My photos are always without all that distracting color ...

  4. #14

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    Jul 2003
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    Texas
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    Just curious why you haven't considered the Mamiya 645...not the newer Super/Pro/ProTL etc but just a 645 or 1000s. These are in the same price range, there are a lot more of them out there, this is pretty much my main MF set up now, using WL finder, and a 55, 80 and 210 glass - which was very nice and cost was low.

    Just another option...though I also use a Bessa folder when I don't want to 'lug' equipment around.
    Mike C

    Rambles

  5. #15

    Join Date
    Jun 2003
    Location
    Huntsville, Alabama (Rocket City USA)
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    I have been toting around a Yashicamat. I am getting weary of the single coated lens that is not sharp below f5.6
    So, you must have a Mat with a Yashikor lens; one of the models with the Yashinon lens, like the 124 or 124G, might give you better results. You could also consider a Minolta Autocord. I have both, and prefer the 'Cord. It's a fine piece of gear, and ergonomically is IMHO the best of the TLRs.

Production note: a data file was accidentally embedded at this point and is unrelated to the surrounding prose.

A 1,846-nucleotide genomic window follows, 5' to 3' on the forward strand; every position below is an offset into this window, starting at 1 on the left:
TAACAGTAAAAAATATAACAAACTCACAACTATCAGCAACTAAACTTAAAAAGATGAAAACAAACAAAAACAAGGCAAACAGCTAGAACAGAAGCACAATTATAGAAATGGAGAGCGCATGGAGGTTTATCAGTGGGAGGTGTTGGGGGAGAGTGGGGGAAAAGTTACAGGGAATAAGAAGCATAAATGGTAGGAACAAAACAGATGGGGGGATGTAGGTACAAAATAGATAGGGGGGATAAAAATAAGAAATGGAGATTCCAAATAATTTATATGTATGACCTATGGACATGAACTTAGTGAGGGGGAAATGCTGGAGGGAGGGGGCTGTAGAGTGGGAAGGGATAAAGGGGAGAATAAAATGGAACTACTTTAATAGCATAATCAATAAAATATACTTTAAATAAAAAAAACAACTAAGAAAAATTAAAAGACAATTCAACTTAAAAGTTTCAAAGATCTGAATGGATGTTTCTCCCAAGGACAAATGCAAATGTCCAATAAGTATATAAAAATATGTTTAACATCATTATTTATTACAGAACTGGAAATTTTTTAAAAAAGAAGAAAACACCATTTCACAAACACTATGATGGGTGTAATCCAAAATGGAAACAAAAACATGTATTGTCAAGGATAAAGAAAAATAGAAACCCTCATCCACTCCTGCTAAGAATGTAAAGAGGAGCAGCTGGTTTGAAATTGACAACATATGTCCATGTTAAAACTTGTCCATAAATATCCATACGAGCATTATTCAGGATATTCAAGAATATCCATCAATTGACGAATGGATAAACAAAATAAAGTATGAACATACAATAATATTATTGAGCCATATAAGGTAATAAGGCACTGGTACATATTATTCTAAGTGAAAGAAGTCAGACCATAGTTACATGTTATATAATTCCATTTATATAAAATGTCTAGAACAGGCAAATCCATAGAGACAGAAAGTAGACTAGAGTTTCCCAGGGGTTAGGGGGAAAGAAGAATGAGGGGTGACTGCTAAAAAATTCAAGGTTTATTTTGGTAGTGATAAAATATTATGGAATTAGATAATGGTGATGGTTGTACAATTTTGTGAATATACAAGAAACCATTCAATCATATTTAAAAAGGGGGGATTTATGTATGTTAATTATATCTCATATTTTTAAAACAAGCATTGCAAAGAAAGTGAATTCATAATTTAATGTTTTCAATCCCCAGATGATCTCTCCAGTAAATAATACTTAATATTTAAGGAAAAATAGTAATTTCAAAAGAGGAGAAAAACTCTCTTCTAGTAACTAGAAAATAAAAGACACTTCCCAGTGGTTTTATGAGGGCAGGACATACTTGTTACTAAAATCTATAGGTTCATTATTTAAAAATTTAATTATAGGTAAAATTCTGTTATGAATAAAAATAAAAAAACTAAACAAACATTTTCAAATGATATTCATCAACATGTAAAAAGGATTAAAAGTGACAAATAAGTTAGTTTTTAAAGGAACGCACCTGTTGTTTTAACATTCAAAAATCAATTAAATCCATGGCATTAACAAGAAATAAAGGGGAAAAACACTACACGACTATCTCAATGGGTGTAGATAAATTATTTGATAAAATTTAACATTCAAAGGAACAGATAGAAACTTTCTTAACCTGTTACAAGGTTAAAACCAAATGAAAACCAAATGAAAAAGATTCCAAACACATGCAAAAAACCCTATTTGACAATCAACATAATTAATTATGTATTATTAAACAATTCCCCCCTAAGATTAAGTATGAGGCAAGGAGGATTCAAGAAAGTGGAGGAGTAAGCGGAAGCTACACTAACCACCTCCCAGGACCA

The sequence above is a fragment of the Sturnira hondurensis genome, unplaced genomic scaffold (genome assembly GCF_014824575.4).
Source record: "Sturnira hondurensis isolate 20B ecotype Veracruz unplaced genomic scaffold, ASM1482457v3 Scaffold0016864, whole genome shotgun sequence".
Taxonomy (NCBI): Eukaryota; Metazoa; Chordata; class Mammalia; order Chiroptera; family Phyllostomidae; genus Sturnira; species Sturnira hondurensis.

If you want cheap.......... I picked up an Iskra, a Russian camera which is a knockoff of one of the later Zeiss folders. It's a 6x6 with a coupled rangefinder. Build quality is not great, but so far I've had no troubles with it, and it actually is capable of very sharp pictures. I paid $45.00 for mine.
    "If You Push Something Hard Enough, It Will fall over" - Fudd's First Law of Opposition

  6. #16
    jd callow's Avatar
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    Jan 2003
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    Milan
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    I sure understand the budget issue.

    A wedding photog freind uses the Mamiya 645e. With the grip it is very handholdable and cheap. You also have the option of a very nice line of lenses.

    IMHO. I like rangefinders over slr's for street photography everytime. They are lighter, smaller, easier to hold at slower speeds, and the design generaly allows for no compromise optics.

  7. #17

    Join Date
    Feb 2003
    Location
    Albuquerque, NM